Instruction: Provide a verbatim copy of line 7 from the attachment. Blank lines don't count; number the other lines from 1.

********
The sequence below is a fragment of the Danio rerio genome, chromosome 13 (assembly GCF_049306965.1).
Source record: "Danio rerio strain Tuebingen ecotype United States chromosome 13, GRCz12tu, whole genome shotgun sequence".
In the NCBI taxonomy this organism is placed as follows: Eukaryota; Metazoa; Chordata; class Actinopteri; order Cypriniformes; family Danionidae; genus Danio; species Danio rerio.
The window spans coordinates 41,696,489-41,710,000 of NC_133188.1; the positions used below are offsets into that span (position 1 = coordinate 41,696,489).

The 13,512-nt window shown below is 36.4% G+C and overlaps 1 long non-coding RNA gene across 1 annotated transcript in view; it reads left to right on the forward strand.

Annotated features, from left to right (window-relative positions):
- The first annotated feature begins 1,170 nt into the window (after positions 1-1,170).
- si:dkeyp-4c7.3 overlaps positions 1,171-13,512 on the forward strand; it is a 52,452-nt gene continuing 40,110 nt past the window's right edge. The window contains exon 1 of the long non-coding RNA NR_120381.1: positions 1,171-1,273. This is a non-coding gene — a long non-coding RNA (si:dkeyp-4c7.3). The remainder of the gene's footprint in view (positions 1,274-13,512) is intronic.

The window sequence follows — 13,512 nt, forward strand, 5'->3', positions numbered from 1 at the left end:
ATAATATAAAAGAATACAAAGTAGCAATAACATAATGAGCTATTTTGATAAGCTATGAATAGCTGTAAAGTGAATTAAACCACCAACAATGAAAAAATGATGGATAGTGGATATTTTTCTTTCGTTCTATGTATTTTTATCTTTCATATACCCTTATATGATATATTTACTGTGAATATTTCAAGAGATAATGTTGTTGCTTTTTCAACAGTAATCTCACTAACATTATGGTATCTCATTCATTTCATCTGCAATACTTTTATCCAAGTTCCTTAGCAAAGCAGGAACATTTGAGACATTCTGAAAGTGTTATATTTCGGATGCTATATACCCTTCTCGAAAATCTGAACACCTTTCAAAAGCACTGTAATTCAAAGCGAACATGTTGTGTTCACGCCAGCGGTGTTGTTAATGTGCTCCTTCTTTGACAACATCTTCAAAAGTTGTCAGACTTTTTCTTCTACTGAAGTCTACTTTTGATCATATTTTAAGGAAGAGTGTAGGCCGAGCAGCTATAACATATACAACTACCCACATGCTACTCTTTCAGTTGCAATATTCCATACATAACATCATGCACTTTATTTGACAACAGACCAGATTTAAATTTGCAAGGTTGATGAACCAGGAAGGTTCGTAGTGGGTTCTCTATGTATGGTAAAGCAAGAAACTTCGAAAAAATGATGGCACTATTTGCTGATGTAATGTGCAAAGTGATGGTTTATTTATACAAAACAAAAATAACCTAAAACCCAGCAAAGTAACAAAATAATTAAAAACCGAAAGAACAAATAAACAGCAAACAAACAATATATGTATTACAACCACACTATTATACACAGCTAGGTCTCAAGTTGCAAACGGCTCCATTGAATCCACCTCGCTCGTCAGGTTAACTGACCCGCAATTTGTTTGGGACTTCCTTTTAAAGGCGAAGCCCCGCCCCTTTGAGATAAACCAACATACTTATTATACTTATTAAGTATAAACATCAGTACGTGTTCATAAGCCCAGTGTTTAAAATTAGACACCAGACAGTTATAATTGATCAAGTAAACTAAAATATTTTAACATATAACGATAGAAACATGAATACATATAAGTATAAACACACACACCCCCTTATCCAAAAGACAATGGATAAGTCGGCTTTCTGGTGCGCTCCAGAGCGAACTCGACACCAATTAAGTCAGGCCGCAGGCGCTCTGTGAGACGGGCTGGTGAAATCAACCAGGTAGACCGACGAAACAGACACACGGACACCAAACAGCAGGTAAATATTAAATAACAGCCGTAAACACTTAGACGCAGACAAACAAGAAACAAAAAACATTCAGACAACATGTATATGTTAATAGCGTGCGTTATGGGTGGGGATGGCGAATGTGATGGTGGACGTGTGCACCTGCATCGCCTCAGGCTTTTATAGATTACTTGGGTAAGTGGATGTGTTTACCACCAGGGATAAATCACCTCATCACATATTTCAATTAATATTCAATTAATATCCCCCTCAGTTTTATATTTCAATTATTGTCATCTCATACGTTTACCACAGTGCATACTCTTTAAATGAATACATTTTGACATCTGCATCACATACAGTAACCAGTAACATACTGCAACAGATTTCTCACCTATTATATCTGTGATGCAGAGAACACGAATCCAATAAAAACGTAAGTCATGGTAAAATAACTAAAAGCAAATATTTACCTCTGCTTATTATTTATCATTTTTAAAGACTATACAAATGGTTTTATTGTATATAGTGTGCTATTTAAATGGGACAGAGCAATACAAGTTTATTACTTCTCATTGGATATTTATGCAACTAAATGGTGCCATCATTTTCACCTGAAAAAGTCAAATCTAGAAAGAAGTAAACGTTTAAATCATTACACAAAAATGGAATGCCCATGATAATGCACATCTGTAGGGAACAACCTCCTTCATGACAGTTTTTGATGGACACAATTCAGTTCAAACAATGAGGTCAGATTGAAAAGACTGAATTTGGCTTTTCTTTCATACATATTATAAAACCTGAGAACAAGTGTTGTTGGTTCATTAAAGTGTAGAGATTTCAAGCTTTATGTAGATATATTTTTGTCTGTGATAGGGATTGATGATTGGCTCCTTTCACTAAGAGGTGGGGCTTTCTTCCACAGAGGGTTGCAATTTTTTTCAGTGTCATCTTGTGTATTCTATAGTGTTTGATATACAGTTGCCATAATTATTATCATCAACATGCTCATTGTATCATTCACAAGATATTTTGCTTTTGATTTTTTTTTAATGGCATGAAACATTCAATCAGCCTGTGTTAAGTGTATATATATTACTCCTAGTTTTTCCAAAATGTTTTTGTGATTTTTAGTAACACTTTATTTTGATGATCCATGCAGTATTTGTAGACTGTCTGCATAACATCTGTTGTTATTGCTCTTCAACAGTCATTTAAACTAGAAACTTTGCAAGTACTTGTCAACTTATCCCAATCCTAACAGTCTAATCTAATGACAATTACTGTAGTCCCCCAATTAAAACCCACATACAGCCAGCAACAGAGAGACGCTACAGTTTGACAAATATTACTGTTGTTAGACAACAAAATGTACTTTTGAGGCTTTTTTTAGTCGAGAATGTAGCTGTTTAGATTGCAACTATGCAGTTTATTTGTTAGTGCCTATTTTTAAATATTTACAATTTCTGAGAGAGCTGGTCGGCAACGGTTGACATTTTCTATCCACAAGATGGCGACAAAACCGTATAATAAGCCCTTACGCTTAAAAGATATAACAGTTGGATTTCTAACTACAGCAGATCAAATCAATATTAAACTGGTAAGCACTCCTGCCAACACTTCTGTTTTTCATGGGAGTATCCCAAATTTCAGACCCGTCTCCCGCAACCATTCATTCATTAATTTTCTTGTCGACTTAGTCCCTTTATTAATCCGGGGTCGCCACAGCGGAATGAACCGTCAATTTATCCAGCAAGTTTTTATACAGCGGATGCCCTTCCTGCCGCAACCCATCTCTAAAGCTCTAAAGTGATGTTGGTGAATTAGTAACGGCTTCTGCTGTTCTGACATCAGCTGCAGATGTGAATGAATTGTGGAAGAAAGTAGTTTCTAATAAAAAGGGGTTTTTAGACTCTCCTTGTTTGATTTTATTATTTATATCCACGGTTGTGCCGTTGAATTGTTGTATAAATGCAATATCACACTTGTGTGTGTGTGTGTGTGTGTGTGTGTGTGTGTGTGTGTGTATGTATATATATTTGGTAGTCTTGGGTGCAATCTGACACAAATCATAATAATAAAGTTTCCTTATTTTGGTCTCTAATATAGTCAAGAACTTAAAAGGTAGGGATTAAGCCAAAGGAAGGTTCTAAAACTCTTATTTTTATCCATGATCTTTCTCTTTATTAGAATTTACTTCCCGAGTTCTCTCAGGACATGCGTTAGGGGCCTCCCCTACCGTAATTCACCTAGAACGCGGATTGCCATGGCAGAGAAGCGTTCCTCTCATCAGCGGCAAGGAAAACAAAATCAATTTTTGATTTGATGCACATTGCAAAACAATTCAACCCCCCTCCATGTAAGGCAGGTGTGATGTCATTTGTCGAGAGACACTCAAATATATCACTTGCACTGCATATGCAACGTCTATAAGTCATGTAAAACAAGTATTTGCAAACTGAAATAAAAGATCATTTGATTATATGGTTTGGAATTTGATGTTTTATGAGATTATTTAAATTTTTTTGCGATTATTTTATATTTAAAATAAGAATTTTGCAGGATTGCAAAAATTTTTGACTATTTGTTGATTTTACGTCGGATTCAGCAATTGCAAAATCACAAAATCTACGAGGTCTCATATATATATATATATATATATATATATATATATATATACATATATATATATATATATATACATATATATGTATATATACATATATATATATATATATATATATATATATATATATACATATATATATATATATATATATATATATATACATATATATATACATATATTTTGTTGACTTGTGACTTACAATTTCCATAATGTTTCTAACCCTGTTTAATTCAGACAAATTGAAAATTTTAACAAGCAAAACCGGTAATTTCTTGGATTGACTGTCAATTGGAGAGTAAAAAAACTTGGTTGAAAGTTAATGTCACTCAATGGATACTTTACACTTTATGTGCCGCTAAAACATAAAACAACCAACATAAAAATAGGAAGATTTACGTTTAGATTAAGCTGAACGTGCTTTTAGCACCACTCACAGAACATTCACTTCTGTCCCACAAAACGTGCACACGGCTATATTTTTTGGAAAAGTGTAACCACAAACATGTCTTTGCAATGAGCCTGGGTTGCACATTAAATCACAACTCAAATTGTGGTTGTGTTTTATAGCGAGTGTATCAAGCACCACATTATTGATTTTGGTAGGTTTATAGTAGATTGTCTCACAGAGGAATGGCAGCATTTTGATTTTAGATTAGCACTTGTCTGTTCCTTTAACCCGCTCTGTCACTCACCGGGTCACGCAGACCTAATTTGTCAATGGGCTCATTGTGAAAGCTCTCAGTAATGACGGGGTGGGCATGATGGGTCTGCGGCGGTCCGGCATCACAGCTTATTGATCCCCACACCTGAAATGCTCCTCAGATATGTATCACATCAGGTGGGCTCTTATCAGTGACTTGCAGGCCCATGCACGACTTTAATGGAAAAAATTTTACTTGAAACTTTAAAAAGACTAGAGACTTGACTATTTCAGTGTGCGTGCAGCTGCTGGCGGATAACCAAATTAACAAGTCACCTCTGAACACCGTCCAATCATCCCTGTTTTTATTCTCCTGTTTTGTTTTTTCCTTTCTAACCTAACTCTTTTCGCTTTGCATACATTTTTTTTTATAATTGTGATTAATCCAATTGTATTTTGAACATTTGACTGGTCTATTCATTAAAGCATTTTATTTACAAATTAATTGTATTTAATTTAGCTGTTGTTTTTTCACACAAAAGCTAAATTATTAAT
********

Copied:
- The first annotated feature begins 1,170 nt into the window (after positions 1-1,170).